We didn’t come here to talk about Tom Brady’s deflated balls. We’re not going to waste precious column inches discussing how hard Tommy has to work to get a grip on them, or how unhappy he gets when his balls aren’t treated properly over the course of the game.
That, after all, would be juvenile.
Deflategate (or Ballghazi, if you please) might have the pundits calling for Bill Belichick’s head (as if his decapitated robot body wouldn’t just keep lumbering on regardless). But as scandals go, it’s as relatively malign as other historical efforts in goofy gamesmanship, from Joe Niekro’s nail file to Graig Nettles’ adventures in Super Balls.
Yet on the heels of last week’s admission by Super Bowl-winning quarterback Brad Johnson (still feels weird to say) that he paid two ball boys $7,500 to scuff up the pigskin prior to his Buccaneers’ blowout win over the Raiders in Super Bowl XXXVII, it all combines to … maybe not shake your foundation of faith in sports betting, but at the very least give it the side-eye.
At the Mob Museum on January 21, a panel consisting of former Gaming Control Board Chairman Pete Bernhard, sports betting legal expert Barry Lieberman, pro bettor Ted Sevransky and longtime Vegas oddsmaker Art Manteris (now with Station Casinos) got together to discuss sketchiness and the law in sports betting. The discussion touched on the usual suspects (the 1919 Black Sox, the ’94 Arizona State point-shaving scandal) as well as the somewhat more esoteric (such as Billy Walters and the Computer Group).
Soothing, folksy reassurances came from the panel: Pros make too much money to take a dive these days. Besides, the industry is itself as much at the mercy of fixers as the public. It’s in everyone’s best interest to stay on the level.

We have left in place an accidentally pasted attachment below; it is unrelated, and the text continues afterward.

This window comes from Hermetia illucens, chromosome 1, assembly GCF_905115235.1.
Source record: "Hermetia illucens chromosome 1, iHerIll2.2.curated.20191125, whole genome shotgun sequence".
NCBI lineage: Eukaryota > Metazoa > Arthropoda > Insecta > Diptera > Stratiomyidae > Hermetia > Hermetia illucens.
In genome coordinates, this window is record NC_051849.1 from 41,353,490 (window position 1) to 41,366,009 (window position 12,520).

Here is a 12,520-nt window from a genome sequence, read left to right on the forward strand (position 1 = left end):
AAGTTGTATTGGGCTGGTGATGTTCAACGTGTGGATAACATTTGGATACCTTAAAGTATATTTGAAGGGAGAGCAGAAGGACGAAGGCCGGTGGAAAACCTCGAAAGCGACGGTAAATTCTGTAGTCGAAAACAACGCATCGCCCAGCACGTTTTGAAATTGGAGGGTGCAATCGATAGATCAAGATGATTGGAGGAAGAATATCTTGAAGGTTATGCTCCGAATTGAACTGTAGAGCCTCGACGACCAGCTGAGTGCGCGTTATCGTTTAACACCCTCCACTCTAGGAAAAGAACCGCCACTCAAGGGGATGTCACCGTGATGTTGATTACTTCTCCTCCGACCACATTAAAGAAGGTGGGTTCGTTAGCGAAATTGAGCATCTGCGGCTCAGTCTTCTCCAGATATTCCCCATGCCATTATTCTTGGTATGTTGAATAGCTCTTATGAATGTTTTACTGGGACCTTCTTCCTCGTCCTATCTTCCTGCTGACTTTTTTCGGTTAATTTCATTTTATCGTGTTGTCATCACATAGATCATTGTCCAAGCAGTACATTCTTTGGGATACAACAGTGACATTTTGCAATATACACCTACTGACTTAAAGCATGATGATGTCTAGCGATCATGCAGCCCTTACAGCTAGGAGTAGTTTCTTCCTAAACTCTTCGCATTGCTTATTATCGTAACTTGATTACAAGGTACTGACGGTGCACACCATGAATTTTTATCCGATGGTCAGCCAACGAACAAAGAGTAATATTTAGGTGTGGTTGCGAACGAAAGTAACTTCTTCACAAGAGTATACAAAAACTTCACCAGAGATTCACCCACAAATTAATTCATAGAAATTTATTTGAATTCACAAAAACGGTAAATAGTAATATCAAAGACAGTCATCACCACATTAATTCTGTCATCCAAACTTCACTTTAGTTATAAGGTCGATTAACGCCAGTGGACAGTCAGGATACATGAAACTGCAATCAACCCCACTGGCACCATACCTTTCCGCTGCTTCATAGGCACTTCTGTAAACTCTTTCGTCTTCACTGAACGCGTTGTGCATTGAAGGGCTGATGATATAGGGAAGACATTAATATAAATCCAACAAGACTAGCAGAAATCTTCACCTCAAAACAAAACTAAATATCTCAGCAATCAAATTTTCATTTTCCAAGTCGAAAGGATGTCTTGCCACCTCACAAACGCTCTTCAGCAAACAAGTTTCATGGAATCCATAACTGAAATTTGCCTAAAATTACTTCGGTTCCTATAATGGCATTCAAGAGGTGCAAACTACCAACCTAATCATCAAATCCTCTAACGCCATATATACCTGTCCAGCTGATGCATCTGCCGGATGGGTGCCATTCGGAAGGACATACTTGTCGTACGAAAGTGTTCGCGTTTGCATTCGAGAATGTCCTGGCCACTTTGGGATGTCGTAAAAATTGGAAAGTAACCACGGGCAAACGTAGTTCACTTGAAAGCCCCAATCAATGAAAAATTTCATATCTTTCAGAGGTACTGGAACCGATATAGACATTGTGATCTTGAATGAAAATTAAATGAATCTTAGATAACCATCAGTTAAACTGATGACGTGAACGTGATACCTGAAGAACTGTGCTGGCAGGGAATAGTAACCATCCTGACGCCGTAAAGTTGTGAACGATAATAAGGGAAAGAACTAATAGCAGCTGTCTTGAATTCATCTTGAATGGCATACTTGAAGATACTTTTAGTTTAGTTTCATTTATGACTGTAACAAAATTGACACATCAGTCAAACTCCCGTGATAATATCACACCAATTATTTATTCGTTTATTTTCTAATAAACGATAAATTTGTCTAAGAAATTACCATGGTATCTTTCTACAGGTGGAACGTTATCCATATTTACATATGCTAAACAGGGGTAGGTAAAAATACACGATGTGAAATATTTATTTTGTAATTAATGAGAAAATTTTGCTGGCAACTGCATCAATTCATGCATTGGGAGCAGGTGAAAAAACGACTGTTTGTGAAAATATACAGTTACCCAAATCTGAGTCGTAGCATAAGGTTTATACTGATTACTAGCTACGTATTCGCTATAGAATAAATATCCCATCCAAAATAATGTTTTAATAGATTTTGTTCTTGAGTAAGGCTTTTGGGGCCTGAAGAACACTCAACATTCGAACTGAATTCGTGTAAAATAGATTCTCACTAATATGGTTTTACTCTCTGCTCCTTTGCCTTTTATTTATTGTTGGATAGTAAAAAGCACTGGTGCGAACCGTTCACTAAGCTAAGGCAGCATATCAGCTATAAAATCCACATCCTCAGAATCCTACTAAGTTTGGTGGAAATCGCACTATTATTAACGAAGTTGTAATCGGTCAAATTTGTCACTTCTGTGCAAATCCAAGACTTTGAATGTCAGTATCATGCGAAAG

“I think our industry is much more credible than people give it credit for,” Manteris says. “I had a study done by Las Vegas Sports Consultants in 2000. They reviewed all the games [Nevada] booked between 1990 and 2000—everything. They took every documented case of impropriety—Tulane, Arizona State, Boston College. Their analysis was that the number of events [involving impropriety] we book in Nevada over a decade was less than 0.01 percent.”
Maybe. But there’s a romance to shadiness. Just ask any horse bettor who giddily skips to the window with a hot tip from the backstretch on a long shot. (Then ask them again when they find out that tip filtered down from the trainer’s busboy’s girlfriend’s uncle.)
Modern data-mining may have shaved the rough edges off old-school betting scandals, but that doesn’t mean those luscious, shadowy margins don’t exist in the college ranks, or with less-scrutinized sports.
“Any sport where anyone is underpaid is susceptible to shenanigans,” Sevransky says. “It’s not necessarily the guys who [are playing]. If you want to make a [basketball] game go under the total, if you’ve got a timekeeper who just starts the clock a second early and ends it a second late, over the course of the game you’re going to kill three or four possessions. But the more eyeballs, the more TV cameras that are paying attention, the less likely you can get away with this stuff.”
Certainly, no league has more eyeballs on it than the NFL—especially on Super Bowl Sunday. Still, does that make the Seahawks-Patriots clash a smart bet? Aren’t you better off wagering on a Blackhawks game, where the oddsmakers and public aren’t parsing every detail?
“Yes,” Sevransky says, “but that’s almost un-American. You don’t see a lot of sharp bettors loading up on a side or the total in the Super Bowl. Those numbers are right where they’re supposed to be. But the sharp bettors will get involved in the proposition market, big time.”
Wait, aren’t those the goofy sucker bets, like, “Will there be a safety in the first half?” or “What will be greater: the number of points LeBron James scores on Sunday or Brady’s number of completions?”
Sevransky stares, like we’re a spreadsheet proffering a minus-3 matchup when the book lists plus-7, the corner of his mouth drawing up.
“Who you talking to?”